A UK study revealed that those who worked from home between 2011 and 2020 were less than half as likely to be promoted and put in an average of 6 hours of unpaid overtime in 2020.
The unfortunate reality is that many at-home employees are treated differently than their in-office counterparts, leading them to feel more stress and pressure in the workplace.
With few employees slowly returning to the office for portions of the week, they are likely to renew old connections with colleagues that they have not seen in-person in well over a year. However, those who are at home could miss out on this sense of community.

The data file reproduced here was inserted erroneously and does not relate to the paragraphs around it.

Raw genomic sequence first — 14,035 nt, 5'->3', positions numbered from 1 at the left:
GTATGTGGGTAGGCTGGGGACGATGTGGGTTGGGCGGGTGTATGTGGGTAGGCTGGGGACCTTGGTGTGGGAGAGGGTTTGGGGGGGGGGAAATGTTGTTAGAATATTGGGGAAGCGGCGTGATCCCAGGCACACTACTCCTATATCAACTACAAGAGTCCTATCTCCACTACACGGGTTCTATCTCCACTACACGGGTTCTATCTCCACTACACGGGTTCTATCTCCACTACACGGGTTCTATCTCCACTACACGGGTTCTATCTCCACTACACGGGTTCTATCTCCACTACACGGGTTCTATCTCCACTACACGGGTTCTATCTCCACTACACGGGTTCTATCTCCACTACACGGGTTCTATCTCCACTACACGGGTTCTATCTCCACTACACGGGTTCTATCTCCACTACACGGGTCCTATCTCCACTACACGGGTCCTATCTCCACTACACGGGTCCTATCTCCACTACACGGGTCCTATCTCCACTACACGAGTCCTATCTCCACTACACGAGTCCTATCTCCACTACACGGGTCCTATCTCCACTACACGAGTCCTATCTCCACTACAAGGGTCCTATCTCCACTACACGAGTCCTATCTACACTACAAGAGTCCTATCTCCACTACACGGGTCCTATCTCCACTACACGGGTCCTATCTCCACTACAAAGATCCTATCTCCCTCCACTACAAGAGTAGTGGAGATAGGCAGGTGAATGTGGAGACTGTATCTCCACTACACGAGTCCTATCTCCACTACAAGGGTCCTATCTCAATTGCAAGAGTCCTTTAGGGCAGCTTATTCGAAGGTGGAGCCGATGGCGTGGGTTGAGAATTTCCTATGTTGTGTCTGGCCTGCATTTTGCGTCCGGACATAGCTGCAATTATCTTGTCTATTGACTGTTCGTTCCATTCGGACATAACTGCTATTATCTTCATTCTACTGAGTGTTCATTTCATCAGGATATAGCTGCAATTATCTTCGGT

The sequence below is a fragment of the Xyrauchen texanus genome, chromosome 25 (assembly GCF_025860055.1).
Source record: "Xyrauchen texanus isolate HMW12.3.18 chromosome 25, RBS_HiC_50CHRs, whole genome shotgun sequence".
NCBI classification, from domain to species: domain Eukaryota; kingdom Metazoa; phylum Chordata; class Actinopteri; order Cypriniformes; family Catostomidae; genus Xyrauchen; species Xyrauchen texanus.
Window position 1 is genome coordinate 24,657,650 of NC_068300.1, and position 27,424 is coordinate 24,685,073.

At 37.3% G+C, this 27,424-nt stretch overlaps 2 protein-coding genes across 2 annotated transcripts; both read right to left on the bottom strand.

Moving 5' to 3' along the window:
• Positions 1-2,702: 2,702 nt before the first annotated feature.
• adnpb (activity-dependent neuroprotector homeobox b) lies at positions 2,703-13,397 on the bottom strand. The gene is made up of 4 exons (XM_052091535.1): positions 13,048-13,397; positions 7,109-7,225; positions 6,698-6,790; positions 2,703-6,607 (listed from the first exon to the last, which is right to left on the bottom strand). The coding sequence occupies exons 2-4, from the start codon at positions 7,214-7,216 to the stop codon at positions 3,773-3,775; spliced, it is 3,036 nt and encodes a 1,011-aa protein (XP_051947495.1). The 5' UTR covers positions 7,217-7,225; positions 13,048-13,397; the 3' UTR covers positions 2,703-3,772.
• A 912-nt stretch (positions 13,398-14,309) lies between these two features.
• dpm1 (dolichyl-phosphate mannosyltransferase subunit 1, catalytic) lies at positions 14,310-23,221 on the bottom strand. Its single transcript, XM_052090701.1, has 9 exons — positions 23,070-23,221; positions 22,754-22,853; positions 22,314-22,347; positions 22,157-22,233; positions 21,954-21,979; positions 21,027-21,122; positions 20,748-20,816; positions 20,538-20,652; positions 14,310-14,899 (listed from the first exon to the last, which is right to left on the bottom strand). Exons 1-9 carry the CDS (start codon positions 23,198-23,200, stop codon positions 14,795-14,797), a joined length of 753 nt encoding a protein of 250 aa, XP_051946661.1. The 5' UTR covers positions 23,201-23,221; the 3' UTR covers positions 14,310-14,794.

Additionally, some managers may view the people who choose to return to the office as more dedicated to their jobs and naturally focus on employees who are physically present.
Those who are especially skeptical of a remote employees’ workload could implement surveillance technologies to see how much these staff members are actually working, leading them down the path of unhelpful micromanagement tactics.
Starting now, business leaders need to take measures to avoid creating this two-class system that is at high risk of emerging.
This should include keeping remote staff in the loop of any and all new developments, provide them with the necessary tools and furniture for at-home environments and remember that remote workers are often just as dedicated to their work as their in-person counterparts.